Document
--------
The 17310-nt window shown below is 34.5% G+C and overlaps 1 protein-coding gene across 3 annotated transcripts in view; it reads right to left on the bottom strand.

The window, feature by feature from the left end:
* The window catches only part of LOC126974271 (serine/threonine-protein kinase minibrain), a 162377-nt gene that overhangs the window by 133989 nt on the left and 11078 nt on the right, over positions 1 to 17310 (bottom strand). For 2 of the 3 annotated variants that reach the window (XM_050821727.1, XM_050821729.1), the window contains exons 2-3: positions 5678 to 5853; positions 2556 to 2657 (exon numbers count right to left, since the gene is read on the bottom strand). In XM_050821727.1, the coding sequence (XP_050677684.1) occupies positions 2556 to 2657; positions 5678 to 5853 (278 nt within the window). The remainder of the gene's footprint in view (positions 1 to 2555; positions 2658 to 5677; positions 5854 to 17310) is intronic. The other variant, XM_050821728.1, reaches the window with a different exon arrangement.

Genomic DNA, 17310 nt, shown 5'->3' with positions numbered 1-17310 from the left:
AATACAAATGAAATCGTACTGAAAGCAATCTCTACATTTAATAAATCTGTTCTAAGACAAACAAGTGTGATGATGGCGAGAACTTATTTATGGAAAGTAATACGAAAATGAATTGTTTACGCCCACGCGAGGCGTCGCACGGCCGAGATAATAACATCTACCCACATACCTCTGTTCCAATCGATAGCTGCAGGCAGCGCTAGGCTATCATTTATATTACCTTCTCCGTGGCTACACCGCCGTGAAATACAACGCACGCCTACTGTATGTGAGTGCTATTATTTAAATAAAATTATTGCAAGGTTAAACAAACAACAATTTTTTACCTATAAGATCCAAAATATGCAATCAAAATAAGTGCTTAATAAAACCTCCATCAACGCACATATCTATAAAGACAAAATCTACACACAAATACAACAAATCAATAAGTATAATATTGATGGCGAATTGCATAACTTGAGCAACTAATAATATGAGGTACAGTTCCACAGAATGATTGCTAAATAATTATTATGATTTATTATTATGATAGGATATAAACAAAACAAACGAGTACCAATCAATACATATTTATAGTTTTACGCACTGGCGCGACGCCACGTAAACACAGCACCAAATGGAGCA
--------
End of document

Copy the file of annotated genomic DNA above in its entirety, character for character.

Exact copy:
The 17310-nt window shown below is 34.5% G+C and overlaps 1 protein-coding gene across 3 annotated transcripts in view; it reads right to left on the bottom strand.

The window, feature by feature from the left end:
* The window catches only part of LOC126974271 (serine/threonine-protein kinase minibrain), a 162377-nt gene that overhangs the window by 133989 nt on the left and 11078 nt on the right, over positions 1 to 17310 (bottom strand). For 2 of the 3 annotated variants that reach the window (XM_050821727.1, XM_050821729.1), the window contains exons 2-3: positions 5678 to 5853; positions 2556 to 2657 (exon numbers count right to left, since the gene is read on the bottom strand). In XM_050821727.1, the coding sequence (XP_050677684.1) occupies positions 2556 to 2657; positions 5678 to 5853 (278 nt within the window). The remainder of the gene's footprint in view (positions 1 to 2555; positions 2658 to 5677; positions 5854 to 17310) is intronic. The other variant, XM_050821728.1, reaches the window with a different exon arrangement.

Genomic DNA, 17310 nt, shown 5'->3' with positions numbered 1-17310 from the left:
AATACAAATGAAATCGTACTGAAAGCAATCTCTACATTTAATAAATCTGTTCTAAGACAAACAAGTGTGATGATGGCGAGAACTTATTTATGGAAAGTAATACGAAAATGAATTGTTTACGCCCACGCGAGGCGTCGCACGGCCGAGATAATAACATCTACCCACATACCTCTGTTCCAATCGATAGCTGCAGGCAGCGCTAGGCTATCATTTATATTACCTTCTCCGTGGCTACACCGCCGTGAAATACAACGCACGCCTACTGTATGTGAGTGCTATTATTTAAATAAAATTATTGCAAGGTTAAACAAACAACAATTTTTTACCTATAAGATCCAAAATATGCAATCAAAATAAGTGCTTAATAAAACCTCCATCAACGCACATATCTATAAAGACAAAATCTACACACAAATACAACAAATCAATAAGTATAATATTGATGGCGAATTGCATAACTTGAGCAACTAATAATATGAGGTACAGTTCCACAGAATGATTGCTAAATAATTATTATGATTTATTATTATGATAGGATATAAACAAAACAAACGAGTACCAATCAATACATATTTATAGTTTTACGCACTGGCGCGACGCCACGTAAACACAGCACCAAATGGAGCA